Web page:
The southern entrance to York, Micklegate Bar
Gatehouse reconstruction from ancient Babylon
A gatehouse is an entry control point building, enclosing or accompanying a gateway for a town, religious house, castle, manor house, or other fortification building of importance. Gatehouses are typically the most heavily armed section of a fortification, to compensate for being structurally the weakest and the most probable attack point by an enemy. There are numerous surviving examples in France, Austria, Germany, England and Japan.
The Gatehouses their first appearance in the early antiquity when it became necessary to protect the main entrance to a castle or town. Over time, they evolved into very complicated structures with many lines of defence. Strongly fortified gatehouses would normally include a drawbridge, one or more portcullises, machicolations, arrow loops and possibly even murder-holes where stones would be dropped on attackers. In some castles, the gatehouse was so strongly fortified it took on the function of a keep, sometimes referred to as a "gate keep". In the late Middle Ages, some of these arrow loops might have been converted into gun loops (or gun ports).
Urban defences would sometimes incorporate gatehouses such as Monnow Bridge in Monmouth. York has four important gatehouses, known as "Bars", in its city walls including the Micklegate Bar.
The French term for gatehouse is logis-porche. This could be a large, complex structure that served both as a gateway and lodging or it could have been composed of a gateway through an enclosing wall. A very large gatehouse might be called a châtelet (small castle).
At the end of the Middle Ages, many gatehouses in England and France were converted into beautiful, grand entrance structures to manor houses or estates. Many of them became a separate feature free-standing or attached to the manor or mansion only by an enclosing wall. By this time the gatehouse had lost its defensive purpose and had become more of a monumental structure designed to harmonise with the manor or mansion.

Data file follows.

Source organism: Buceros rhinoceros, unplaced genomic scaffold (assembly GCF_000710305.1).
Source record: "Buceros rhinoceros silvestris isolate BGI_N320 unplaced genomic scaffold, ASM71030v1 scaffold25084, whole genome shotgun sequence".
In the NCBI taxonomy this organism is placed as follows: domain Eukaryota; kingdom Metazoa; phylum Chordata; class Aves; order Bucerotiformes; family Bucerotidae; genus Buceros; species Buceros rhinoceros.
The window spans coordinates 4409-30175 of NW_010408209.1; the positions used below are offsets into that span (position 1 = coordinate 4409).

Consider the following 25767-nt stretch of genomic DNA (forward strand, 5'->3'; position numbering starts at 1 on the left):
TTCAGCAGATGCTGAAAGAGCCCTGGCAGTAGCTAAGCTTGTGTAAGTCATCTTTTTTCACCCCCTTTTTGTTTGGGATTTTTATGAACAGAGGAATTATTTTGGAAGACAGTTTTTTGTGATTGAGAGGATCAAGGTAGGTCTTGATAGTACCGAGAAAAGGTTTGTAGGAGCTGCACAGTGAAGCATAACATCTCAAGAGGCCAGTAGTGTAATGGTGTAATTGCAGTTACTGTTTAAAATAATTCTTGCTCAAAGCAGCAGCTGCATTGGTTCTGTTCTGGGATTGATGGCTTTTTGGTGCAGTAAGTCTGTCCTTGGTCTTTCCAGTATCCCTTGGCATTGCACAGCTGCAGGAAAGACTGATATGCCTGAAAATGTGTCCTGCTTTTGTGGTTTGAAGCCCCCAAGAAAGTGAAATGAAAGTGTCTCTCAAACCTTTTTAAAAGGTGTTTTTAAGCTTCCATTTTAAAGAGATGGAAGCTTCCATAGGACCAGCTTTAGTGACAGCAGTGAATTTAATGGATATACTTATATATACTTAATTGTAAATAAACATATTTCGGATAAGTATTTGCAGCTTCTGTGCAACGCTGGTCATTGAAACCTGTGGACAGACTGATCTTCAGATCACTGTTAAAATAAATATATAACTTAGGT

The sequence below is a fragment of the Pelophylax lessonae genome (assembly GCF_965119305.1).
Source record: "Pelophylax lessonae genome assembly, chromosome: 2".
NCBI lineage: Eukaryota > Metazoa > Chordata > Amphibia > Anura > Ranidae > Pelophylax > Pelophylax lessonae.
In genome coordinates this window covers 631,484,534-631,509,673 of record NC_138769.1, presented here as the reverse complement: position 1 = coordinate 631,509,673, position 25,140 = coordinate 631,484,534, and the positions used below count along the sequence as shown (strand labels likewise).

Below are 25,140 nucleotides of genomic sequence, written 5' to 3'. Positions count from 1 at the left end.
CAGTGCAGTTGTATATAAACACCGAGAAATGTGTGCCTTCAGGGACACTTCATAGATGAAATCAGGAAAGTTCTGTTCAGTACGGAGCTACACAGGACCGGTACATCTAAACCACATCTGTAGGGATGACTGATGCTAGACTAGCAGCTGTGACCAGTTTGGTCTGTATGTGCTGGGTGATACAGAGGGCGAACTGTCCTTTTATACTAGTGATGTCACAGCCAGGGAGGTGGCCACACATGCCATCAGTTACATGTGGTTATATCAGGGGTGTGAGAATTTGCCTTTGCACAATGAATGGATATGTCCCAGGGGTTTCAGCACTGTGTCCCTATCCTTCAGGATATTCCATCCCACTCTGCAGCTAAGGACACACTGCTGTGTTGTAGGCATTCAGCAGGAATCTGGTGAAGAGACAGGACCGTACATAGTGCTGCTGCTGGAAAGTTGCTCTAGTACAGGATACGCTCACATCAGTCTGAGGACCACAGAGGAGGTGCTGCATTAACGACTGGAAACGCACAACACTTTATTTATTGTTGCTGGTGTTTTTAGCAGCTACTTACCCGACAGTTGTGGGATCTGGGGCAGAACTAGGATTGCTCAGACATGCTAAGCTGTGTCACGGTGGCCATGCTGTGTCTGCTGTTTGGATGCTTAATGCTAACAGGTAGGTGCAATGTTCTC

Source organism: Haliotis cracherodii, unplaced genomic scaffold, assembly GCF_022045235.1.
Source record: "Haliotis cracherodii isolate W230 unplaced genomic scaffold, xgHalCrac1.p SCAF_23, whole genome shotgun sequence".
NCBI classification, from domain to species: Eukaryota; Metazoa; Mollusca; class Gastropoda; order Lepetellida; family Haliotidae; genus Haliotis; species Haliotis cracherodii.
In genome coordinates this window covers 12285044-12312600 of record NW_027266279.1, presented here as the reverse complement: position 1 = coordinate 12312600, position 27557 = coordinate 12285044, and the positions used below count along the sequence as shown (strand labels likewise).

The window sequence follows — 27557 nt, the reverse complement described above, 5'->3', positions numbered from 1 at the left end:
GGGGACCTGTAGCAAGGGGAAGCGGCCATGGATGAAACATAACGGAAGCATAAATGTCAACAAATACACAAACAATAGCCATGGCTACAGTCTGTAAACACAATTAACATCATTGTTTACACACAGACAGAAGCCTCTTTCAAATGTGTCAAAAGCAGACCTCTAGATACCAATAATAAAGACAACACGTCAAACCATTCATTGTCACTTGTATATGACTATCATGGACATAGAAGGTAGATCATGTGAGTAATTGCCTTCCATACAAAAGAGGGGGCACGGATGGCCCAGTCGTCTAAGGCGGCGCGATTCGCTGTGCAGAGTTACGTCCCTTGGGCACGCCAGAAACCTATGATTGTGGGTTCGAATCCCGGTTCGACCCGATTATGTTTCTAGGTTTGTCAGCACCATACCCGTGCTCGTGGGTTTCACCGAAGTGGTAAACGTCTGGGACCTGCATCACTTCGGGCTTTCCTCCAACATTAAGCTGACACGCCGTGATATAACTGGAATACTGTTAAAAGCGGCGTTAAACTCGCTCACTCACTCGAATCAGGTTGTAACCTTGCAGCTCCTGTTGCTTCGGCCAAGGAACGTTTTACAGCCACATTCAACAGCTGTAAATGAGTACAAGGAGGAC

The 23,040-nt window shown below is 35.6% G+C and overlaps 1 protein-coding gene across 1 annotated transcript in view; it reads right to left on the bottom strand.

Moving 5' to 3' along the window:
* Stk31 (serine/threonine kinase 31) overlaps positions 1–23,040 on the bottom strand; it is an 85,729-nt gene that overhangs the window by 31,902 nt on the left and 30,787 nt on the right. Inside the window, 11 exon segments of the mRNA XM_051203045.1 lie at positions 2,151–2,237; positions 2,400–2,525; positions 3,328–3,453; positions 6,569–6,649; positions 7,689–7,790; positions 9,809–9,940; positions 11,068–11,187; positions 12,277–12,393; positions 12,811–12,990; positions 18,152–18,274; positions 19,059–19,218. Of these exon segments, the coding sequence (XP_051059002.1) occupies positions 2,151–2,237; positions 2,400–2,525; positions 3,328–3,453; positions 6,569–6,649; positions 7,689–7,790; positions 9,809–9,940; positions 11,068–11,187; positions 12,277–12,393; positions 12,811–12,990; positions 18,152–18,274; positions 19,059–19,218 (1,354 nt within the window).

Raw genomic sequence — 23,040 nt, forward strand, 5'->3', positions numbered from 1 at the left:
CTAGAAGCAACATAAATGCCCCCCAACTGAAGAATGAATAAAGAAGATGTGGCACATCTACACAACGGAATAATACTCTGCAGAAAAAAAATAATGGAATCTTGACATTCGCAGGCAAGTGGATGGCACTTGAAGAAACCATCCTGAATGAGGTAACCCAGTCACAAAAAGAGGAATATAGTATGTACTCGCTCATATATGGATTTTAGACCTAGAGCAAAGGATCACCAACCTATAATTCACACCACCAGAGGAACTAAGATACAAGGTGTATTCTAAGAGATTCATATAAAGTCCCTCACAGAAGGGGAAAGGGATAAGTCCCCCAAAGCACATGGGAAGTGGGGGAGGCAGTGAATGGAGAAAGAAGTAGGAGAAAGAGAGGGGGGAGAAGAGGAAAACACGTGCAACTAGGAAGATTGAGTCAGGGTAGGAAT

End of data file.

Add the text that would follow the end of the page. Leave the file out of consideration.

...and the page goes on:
In the Dravidian architecture of South India, very tall gopuram gatehouses, usually four, dominate large Hindu temple complexes.
The entrance to the University of Manchester, built in 1902
The gatehouse of Thornton Abbey from the outside
Ganesh Pol is one of the seven gates of Amber Fort built between 1611 and 1667, India
- Bargate, in Hampshire is a medieval gatehouse in the city centre of Southampton, England. Constructed in 1180 as part of the Southampton town walls
- Ightham Mote, in Kent has an imposing 13th and 14th century gatehouse.
- Durham Castle, in Durham has an 11th-century gatehouse that is now used as accommodation for students attending University College, Durham.
- Layer Marney Tower, the epitome of the Tudor gatehouse.
- Stokesay Castle, a 13th-century fortified manor house in Shropshire has a Jacobean half-timbered gatehouse.
- Stanway House, Stanway, Gloucestershire, where the gatehouse measures 44 ft. by 22 ft. and has three storeys.
- Westwood House, Worcestershire, which has a frontage of 54 ft. with two storeys.
- Burton Agnes Hall, East Riding of Yorkshire, which has three storeys and is flanked by great octagonal towers at the angles.
- Hylton Castle, Hylton, Sunderland, although it is an actual castle, it is styled in the shape of a classical gatehouse (this is due to the castle being built for comfort as opposed to a castle for defence).
- Château de Châteaubriant, two gatehouses (13th and 14th century), one for the lower bailey, one for the upper ward.
- Château de Suscinio, a large 15th-century gatehouse in the logis-porte style, Morbihan, Brittany.
- Château de Trécesson, a simple 14th-century gatehouse on a moated manor house in Morbihan, Brittany (see French Wikipedia page, Château de Trécesson)
- Château de Vitré, a large 15th-century châtelet or gatehouse in Ille-et-Vilaine, Brittany (see French Wikipedia page, Château de Vitré)
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